BOTH statements TOGETHER are insufficient to answer the question.

We need to know the number of marbles that are yellow, and the number of marbles there are total. If we let be the number of red, blue, and yellow marbles, respectively, the two statements say that and .

These two statements together do not give us enough information. For example, these two situations both fit the conditions given:

Situation 1: , making the probability of drawing a yellow marble

Situation 2: , making the probability of drawing a yellow marble

### Example Question #3163 : Gmat Quantitative Reasoning

One card from another deck is added to a standard deck of fifty-two cards. The cards are shuffled and one card is removed.

A card is then drawn at random. What is the probability that that card is an ace?

Statement 1: The card that was added was a spade.

Statetment 2: The card that was removed was a jack.

**Possible Answers:**

BOTH statements TOGETHER are insufficient to answer the question.

EITHER statement ALONE is sufficient to answer the question.

**Correct answer:**

BOTH statements TOGETHER are insufficient to answer the question.

You need to know two things to answer this question - the rank of the added card, and the rank of the removed card. The second statement is useful but not sufficient; the first is irrelevant to the question.

### Example Question #3164 : Gmat Quantitative Reasoning

Two fair dice are rolled. What is the probability that each die (*not* the sum of the dice) will come up a composite number?

**Possible Answers:**

**Correct answer:**

There are two composite numbers on each die, 4 and 6. On one die, the probability of rolling a 4 or a 6 is ; the probabililty of rolling two composite numbers is .

### Example Question #11 : Discrete Probability

Four coins - a fair penny, a loaded penny, a fair nickel, and a loaded nickel - are tossed. What is the probability that all four will come up heads?

Statement 1: Yesterday, out of 100 tosses, the loaded penny came up heads 70 times.

Statement 2: Yesterday, out of 100 tosses, the loaded nickel came up heads 40 times.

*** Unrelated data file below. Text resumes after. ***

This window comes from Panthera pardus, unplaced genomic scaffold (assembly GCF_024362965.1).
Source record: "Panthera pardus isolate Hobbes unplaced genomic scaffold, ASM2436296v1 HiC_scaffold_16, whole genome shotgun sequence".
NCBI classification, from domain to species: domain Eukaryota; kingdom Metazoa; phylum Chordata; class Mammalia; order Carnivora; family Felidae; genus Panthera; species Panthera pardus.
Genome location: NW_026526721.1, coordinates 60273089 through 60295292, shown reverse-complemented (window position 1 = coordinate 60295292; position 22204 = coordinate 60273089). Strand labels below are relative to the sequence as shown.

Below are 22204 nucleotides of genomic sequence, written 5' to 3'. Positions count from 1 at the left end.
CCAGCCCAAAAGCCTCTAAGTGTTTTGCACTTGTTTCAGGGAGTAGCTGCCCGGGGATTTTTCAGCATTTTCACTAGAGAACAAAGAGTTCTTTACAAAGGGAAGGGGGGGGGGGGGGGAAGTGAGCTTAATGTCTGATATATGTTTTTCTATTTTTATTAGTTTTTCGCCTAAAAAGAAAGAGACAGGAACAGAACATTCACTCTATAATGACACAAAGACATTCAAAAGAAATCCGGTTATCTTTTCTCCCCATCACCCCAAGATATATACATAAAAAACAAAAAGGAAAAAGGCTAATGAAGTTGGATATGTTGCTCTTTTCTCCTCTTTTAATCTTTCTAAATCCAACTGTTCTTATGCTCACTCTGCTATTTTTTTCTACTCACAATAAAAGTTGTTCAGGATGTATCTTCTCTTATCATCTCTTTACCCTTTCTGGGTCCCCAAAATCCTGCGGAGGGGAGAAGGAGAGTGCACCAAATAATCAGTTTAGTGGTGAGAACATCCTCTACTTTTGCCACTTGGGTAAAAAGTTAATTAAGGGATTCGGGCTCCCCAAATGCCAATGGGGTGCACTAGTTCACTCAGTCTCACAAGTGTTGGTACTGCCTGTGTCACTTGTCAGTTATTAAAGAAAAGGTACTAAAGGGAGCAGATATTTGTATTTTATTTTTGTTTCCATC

**Possible Answers:**

EITHER statement ALONE is sufficient to answer the question.

BOTH statements TOGETHER are insufficient to answer the question.

**Correct answer:**

BOTH statements TOGETHER are insufficient to answer the question.

While experiments such as repeated tossings can give an idea of the probability that a coin will come up heads or tails, they do not provide a definitive answer, so neither statement is helpful here.

### Example Question #3166 : Gmat Quantitative Reasoning

Two dice are thrown; one is fair, one is loaded, but each has the usual numbers 1-6 on its faces. What is the probability of the outcome being a sum of 2?

Statement 1: The loaded die will come up 1 with probability .

Statement 2: The loaded die will come up any of the numbers 2, 3, 4, 5, or 6 with probability each.

**Possible Answers:**

BOTH statements TOGETHER are insufficient to answer the question.

EITHER statement ALONE is sufficient to answer the question.

**Correct answer:**

EITHER statement ALONE is sufficient to answer the question.

The two statements are actually equivalent; if the loaded die comes up any of 2, 3, 4, 5, or 6 with probability , then it will come up 1 with probability , which is exactly the same assertion as Statement 1 makes.

A sum of 2 can only come up one way: a pair of ones. If you know either statement, then you can calculate the probability of tossing a 2 by multiplying , the probability of a die coming up a 1 on the fair die, by , the probability of a 1 coming up on the loaded die.